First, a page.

Being specialized in both capacitive and inductive metrology, Fogale nanotech has developed a novel concept of edge
sensors using the inductive technology, which does not suffer from humidity, condensation, and dust effects. Cost
effective sensor with specific layout, associated electronics, demonstrated metrological performance (sub-nanometer
resolution and nanometer stability) that outperforms the capacitive concept.
This paper presents a non-contact optical metrology measuring the pistons and tip/tilt angles of the 61 hexagonal
segments of a compact-sized segmented mirror. The instrument has been developed within the scope of a design
study for a European Extremely Large Telescope (E-ELT). It is used as reference sensor for cophasing of the
mirror segments in closed loop control. The mirror shape is also measured by different types of stellar light-based
phasing cameras whose performances will be evaluated with regard to a future E-ELT. Following a description
of the system architecture, the second part of the paper presents experimental results demonstrating the level of
precision: 0.48nm RMS in piston and 0.074 μrad RMS in tip and tilt.
The 10-m class Southern African Large Telescope (SALT) at Sutherland, South Africa, was inaugurated in November 2005, following completion of all its major sub-systems. It is the largest single optical telescope in the southern hemisphere. The SAMS (Segment Alignment Measurement System) is a unique capacitive edge sensing solution for the active alignment of the SALT primary mirror. Twelve thin film edge sensors are bonded directly onto the edges of each of the 91 segments, with heat-generating control electronics housed remotely in temperature-controlled enclosures. The SAMS is capable of measuring the tip/tilt and piston of each segment, as well as the change in global radius of curvature, a mode normally undetected by such a system. The primary objective was to build a system that offered an excellent cost-to-performance ratio without sacrificing measurement accuracy, a very necessary requirement because of the scale and number of sensors required for large segmented mirrors. This paper describes the results obtained during the commissioning and calibration of the completed system.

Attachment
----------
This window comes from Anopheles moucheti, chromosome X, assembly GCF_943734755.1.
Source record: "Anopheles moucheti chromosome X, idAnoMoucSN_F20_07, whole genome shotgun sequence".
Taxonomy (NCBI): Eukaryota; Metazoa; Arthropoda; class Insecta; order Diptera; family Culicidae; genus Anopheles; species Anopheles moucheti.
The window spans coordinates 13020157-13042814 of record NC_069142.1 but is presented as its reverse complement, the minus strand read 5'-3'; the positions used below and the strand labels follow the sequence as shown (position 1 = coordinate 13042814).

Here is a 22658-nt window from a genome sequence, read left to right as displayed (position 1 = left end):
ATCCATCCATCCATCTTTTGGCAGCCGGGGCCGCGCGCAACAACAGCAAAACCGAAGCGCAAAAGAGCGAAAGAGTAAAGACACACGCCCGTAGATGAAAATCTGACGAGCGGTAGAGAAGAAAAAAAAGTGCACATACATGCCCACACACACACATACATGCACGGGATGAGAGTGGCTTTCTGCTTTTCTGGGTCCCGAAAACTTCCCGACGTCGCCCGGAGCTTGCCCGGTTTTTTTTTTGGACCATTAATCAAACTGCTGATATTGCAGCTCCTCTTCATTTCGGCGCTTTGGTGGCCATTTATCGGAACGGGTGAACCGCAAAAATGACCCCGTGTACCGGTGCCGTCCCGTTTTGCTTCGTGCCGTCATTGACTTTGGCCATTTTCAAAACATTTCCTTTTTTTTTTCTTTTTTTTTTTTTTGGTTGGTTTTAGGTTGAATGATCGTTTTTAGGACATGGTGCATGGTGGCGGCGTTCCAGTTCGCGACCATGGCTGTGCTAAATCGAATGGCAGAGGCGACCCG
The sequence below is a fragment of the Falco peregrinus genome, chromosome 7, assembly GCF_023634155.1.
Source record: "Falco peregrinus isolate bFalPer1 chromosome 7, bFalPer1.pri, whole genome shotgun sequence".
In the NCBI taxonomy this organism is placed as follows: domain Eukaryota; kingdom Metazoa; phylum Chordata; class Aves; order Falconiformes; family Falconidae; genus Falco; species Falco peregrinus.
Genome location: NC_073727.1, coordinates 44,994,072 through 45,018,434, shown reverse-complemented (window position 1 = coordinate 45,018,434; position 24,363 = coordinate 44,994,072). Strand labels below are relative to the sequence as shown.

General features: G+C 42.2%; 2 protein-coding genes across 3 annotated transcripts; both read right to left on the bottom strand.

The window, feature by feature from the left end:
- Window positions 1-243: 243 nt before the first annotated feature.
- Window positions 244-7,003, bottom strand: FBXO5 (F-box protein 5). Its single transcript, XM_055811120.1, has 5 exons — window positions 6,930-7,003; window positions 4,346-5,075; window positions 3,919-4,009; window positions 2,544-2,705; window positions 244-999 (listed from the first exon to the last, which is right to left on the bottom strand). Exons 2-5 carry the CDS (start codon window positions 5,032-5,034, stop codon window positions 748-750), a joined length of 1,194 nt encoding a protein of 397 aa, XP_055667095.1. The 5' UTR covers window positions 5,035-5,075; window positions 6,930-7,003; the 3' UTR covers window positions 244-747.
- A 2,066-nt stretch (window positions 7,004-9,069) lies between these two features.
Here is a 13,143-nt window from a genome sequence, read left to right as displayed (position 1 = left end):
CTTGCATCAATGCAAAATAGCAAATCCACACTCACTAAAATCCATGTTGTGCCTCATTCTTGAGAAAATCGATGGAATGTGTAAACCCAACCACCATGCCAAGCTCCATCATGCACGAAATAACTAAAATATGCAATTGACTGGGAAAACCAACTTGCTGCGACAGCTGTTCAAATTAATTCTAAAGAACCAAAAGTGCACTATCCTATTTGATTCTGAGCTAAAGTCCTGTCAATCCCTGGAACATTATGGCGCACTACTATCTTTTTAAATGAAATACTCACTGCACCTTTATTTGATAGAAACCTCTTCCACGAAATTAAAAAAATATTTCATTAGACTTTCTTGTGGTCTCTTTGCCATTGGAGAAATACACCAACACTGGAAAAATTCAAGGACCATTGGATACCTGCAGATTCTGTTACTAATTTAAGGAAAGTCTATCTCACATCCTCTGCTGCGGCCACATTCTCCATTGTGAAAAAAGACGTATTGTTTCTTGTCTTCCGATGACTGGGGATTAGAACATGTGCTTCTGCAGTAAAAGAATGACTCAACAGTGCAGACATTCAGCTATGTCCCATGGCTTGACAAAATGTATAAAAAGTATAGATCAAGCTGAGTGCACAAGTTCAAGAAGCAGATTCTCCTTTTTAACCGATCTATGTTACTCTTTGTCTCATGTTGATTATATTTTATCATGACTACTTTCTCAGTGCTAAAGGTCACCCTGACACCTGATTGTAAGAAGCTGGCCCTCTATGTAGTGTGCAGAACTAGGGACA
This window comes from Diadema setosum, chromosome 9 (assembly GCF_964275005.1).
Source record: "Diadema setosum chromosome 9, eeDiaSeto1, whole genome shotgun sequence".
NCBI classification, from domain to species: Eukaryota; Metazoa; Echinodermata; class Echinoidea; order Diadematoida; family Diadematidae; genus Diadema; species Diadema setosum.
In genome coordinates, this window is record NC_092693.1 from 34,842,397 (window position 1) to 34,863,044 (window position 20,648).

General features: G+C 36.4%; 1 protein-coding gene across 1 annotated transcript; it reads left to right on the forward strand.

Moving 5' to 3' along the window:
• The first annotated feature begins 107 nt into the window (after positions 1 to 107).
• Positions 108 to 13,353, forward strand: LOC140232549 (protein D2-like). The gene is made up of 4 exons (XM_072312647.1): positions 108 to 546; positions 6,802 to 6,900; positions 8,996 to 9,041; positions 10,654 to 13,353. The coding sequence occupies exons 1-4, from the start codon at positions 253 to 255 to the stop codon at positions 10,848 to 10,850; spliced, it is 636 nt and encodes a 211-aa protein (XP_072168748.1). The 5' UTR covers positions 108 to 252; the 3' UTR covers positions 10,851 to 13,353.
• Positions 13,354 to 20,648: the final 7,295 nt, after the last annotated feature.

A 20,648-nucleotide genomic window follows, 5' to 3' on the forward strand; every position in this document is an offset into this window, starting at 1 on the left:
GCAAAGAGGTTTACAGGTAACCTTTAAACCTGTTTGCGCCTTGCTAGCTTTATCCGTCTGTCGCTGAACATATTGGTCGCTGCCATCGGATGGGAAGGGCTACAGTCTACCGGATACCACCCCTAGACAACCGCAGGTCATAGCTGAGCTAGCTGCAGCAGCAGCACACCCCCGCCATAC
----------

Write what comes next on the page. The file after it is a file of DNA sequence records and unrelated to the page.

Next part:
Nuclear magnetic resonance (NMR) measurements have become an important part of oilfield well-logging to identify and quantify oil and gas reservoirs. In this paper, some design aspects of NMR sensor for well-logging applications are discussed. The RF and static magnetic fields are computed using a 3D finite element method (FEM). A perturbation technique along with FEM is used to evaluate the power loss in conductors that avoids the need for small discretization steps along the conductor thickness. The magnet is built by stacking several magnet segments along the axial direction and the objective is to magnetize and shape these segments in such a way so as to produce a desired field profile in front of the magnet. An optimal control technique is used in conjunction with the FEM to speed up the design process with signal-to-noise ratio, frequency of operations, depth of investigation, and prepolarization time being the optimization constraints. Very good agreement between the measured and computed antenna efficiency and magnetic field is obtained thus validating the numerical model.